Is THA instability best mitigated with dual mobility systems or larger femoral heads?
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Tool of choice for surgeons
Instability is best mitigated with dual mobility heads inside anatomic dual mobility shells.
Large heads are better than small ones, but not good enough.
Dislocation has not occurred following any of my last 800 total hips (primaries and revisions) performed employing ‘anatomic’ dual mobility acetabular components (thin shells [3 mm] without screw holes, smooth and polished on the inside and porous-textured on the outside). This does not include the use of ‘modular’ dual mobility components which are problematic in other ways, including obligatorily smaller heads, more neck impingement and corrosion issues. Previously, I preferred more standard ‘fixed-bearing designs’ where the poly liner locks into the socket. In that type of construct, my THA dislocation rate was 1% despite using large heads (as large as possible, depending on the outer diameter of the socket). I am fully convinced that anatomic dual mobility acetabular components will become the tool of choice in the future for hip surgeons unwilling to accept any THA instability.
William B. Macaulay Jr., MD, is the William and Susan Jaffe professor of orthopedic surgery, chief of the division of adult reconstructive surgery in the department of orthopedic surgery and medical director of International Patient Services at NYU Langone Health in New York.
Both may be effective
Instability after THA can be a complicated problem. It is first essential to determine the underlying cause of the instability to correctly address it. In situations where the implant is in an appropriate position both on the acetabular and femoral side and the patient has the appropriate offset and leg length, but the patient continues to have instability, a dual mobility or larger femoral head are both excellent options. Although both options have been shown to be effective in multiple studies, my belief is dual mobility gives you the advantage of having a larger overall head size with a greater jump distance and thus, more stability. Dual mobility comes with its own additional risks, such as disassociation of the two heads, extra bearing surface articulation and additional cost. In patients whose primary reason for revision is instability, I think it is more important to address the problem that we know exists opposed to worrying about a problem that might occur. Some studies will argue that dislocation rates are similar in revisions with dual mobility or large heads, but, when comparing revisions specifically for dislocations, most studies show dual mobility wins.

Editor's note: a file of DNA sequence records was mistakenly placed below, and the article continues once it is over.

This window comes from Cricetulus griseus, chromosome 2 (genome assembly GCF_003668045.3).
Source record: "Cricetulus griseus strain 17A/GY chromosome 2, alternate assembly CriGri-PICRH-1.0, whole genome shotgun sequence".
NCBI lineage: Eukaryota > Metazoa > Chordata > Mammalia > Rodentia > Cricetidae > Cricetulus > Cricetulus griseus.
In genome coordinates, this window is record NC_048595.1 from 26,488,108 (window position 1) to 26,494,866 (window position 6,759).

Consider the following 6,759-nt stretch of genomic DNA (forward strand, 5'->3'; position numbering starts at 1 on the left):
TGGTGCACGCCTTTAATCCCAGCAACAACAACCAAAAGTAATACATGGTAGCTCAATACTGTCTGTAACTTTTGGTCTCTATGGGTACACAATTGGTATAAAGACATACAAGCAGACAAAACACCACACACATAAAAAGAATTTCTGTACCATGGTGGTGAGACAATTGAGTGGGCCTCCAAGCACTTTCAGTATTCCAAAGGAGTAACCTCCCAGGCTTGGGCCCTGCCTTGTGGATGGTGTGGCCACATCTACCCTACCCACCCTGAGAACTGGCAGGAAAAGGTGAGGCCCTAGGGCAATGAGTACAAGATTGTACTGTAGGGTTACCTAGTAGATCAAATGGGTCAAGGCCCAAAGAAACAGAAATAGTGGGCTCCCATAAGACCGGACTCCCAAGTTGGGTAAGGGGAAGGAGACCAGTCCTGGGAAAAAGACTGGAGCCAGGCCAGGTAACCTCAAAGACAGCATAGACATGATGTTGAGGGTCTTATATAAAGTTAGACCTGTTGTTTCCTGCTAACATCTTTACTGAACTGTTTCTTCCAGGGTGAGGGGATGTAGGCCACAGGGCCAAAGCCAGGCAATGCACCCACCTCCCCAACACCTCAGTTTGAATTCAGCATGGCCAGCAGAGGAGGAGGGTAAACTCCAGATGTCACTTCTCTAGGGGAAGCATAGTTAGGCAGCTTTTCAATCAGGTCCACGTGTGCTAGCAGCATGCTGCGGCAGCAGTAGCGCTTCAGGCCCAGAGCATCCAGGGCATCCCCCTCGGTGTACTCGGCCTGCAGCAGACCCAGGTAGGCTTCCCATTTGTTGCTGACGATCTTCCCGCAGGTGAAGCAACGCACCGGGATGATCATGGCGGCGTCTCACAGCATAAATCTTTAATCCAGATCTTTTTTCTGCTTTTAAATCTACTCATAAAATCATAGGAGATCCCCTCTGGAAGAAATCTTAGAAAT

When revising hips for instability, I believe dual mobility is the way to go.
- Hartzler MA, et al. Clin Orthop Relat Res. 2018;doi:10.1007/s11999.0000000000000035.
- Hoskins W, et al. J Arthroplasty. 2021;doi:10.1016/j.arth.2021.05.008.
James A. Germano, MD, is the chairman of orthopedics at Long Island Jewish Valley Stream Hospital, Orlin and Cohen Medical Group, Northwell Health in New York.